How to Maximize Cybersecurity when You Travel
Security | Oct 19, 2016
Business travel is a fact of modern life. We are all increasingly mobile and carrying an increasing number of devices. This proliferation of connected devices beyond the corporate network is a nightmare for security teams, but there are some simple steps to reduce the risks of data loss or cyberattack when traveling.
First, it’s important to understand that traveling beyond the safety of the corporate network creates increased risks for cyber-attacks, cybercrime, or surveillance. Hazards like unsecured wireless networks, equipment seized at the border, or simply a laptop left in a hotel room, are just some of the situations that can lead to cybersecurity issues during travel.
Senior executives face even greater risks because they have access to an organization’s most sensitive information and may be required to travel to countries with strong competition, civil unrest, or a prevalence of crime.
It’s important that all employees, and especially leadership, are trained on the risks associated with travel and how to keep information secure. Listed below are five quick tips to help you keep data safe when traveling for business:
- Before you leave, take a few simple steps to secure your data. Ensure that software, including anti-virus, is up-to-date. And if possible, limit the amount of information that is stored on your phone, laptop, etc. By storing less data on your devices, you limit the impact should your device get lost, stolen, or compromised.
- TSA can’t keep out cybercriminals. In other words, be especially vigilant in airports. Public Wi-Fi networks are always risky, but be especially wary with rouge networks and public equipment. If you must connect, use a VPN to protect and encrypt your information and communications. Keep your devices with you at all times - don’t leave phones, tablets, or laptops in checked luggage.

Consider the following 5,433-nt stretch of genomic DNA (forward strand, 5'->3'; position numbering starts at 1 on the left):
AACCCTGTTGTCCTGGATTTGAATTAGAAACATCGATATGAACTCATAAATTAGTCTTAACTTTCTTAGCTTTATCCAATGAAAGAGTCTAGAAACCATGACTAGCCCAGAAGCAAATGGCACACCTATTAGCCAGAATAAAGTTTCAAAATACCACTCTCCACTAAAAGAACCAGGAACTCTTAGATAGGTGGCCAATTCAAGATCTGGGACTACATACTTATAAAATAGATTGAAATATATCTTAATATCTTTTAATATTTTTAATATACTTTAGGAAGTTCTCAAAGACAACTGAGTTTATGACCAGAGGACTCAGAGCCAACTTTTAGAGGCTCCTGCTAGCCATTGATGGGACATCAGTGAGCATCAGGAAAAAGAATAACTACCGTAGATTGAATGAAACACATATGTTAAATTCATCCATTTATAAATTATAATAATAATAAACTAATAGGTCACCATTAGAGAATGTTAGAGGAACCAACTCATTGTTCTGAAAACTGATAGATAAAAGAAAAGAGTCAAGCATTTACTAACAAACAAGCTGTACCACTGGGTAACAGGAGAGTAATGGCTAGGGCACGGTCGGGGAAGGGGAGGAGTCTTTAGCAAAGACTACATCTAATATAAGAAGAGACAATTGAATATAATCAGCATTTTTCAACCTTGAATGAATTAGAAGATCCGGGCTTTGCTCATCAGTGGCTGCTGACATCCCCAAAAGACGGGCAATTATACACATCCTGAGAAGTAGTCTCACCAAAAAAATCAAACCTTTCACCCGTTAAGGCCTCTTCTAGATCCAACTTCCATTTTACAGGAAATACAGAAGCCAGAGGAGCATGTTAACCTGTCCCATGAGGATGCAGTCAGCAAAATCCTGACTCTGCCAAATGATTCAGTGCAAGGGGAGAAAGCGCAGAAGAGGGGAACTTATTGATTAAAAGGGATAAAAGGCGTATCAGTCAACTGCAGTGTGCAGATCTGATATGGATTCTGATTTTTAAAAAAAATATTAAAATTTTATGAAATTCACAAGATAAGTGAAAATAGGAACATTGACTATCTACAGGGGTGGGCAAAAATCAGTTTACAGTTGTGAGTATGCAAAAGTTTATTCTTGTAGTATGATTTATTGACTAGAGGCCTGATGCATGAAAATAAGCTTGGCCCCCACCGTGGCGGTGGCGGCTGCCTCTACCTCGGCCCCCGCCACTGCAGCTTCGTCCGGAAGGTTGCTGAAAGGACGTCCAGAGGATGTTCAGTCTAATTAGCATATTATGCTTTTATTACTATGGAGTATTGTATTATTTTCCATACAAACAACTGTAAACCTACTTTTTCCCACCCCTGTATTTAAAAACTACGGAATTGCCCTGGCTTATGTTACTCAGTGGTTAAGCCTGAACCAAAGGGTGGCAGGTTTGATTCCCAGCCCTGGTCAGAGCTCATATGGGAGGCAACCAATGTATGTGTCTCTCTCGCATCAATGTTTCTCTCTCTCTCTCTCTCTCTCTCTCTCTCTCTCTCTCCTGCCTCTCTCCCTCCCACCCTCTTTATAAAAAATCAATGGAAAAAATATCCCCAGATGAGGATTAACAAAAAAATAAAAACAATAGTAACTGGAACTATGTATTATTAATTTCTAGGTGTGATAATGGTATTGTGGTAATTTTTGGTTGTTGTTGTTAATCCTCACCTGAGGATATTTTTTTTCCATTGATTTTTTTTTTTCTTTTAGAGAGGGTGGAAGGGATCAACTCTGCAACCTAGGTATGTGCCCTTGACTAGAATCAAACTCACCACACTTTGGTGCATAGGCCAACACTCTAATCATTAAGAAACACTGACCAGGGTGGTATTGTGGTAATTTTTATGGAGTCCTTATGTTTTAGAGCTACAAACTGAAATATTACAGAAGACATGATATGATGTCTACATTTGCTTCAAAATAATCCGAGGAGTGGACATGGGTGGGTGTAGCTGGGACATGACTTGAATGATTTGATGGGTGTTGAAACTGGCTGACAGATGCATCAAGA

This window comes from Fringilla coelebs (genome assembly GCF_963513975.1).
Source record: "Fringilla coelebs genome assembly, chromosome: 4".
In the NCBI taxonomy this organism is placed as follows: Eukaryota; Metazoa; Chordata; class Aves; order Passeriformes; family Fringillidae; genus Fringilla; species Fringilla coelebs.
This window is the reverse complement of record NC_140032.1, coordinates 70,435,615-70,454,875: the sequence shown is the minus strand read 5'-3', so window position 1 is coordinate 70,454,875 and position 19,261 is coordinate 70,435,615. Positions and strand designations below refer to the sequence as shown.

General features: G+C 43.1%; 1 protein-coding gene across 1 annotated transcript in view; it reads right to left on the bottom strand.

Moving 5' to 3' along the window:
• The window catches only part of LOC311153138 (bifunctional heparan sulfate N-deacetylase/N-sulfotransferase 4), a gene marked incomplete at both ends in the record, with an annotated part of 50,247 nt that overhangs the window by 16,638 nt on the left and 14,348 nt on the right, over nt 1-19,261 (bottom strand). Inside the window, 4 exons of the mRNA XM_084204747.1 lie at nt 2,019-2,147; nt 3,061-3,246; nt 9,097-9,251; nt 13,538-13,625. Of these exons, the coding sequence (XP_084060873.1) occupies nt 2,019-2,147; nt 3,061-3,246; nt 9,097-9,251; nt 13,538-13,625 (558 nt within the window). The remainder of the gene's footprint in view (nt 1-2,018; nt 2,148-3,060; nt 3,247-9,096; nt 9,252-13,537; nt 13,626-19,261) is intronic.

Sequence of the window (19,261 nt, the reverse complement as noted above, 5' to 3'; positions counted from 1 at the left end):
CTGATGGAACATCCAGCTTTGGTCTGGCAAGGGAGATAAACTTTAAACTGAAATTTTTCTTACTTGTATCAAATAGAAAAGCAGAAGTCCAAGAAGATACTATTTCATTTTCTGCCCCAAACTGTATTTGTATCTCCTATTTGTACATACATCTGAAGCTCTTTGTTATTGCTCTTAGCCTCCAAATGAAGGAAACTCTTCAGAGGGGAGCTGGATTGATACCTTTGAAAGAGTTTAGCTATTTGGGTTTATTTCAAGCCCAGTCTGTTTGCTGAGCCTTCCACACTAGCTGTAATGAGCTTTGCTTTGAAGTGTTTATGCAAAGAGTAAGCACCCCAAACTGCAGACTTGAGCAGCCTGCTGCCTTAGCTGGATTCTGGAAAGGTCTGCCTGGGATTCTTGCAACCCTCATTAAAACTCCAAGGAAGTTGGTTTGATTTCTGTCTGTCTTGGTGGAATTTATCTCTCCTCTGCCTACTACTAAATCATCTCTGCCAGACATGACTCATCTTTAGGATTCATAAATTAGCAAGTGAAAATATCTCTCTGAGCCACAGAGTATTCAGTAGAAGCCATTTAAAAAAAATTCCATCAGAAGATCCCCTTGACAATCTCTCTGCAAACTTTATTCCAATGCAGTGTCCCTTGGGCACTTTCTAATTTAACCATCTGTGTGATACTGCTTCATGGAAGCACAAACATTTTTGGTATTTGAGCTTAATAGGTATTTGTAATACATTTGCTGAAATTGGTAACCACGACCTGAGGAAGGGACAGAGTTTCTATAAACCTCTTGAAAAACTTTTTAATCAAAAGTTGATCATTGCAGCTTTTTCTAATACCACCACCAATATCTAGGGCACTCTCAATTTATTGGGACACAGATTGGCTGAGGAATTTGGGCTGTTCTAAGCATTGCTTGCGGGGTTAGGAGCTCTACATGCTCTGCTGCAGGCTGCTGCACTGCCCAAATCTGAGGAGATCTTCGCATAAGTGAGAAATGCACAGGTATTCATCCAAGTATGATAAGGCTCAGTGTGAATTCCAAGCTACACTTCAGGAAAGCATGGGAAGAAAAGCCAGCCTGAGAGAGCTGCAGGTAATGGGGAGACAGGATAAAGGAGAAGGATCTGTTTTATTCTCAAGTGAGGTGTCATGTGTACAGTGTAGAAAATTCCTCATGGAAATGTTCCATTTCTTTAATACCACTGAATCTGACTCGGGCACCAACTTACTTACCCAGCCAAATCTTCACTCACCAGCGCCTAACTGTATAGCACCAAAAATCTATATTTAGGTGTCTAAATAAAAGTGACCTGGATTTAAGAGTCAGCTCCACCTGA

- Hotels offer an illusion of security, but stay vigilant. Like airports, hotels are hotspots for cybercrime. Did you know a hotel business center may often be less secure than a public internet café? As with airports, always use caution and VPN when connecting to hotel Wi-Fi; and never leave your laptop unattended in your hotel room (e.g., secure in room safe if possible).
- Geography is relatively unimportant. Cybercriminals are everywhere. You may be as likely to have your laptop compromised in Las Vegas or New York, just as much as Bangkok or San Paolo. As noted above, while countries with strong competition, civil unrest, or a prevalence of crime may increase the risk, cybercriminals exist everywhere.
- While data security for a mobile workforce is a challenge, there are technologies to help mitigate these risks. The Travel Risk Program (TRIP) from Guidance Software provides information security teams with 360-visibility of the state of their sensitive data and risk posture on endpoints before and after travel activities. By integrating EnCase® Endpoint Security directly with your existing travel management system. Guidance can automatically evaluate critical endpoints prior to travel and immediately upon return, to alert security teams to any changes or anomalies that may have occurred. With TRIP, you can provide an extra layer of protection for mobile employees, detect threats introduced when devices are off the network, speed investigations, and quickly remediate any issues to return your devices to a trusted state.
There are always two components to cybersecurity, people and technology. Employees that travel need to understand the risks and policies designed to protect them, and IT personnel need the right tools and technologies to help ensure employees and their devices are protected when accidents occur.
If you have any questions about cybersecurity or for more information on the Travel Risk Program – contact our services team.
If you need more information about cybersecurity for business travellers, check out these additional resources:
- FCC: Cybersecurity Tips for International Travelers
- Department of Homeland Security: Cybersecurity While Traveling Tip Card
JJ Cranford is a Marketing Program Manager at Guidance Software working on forensic security, data risk management, and digital investigations products for Guidance.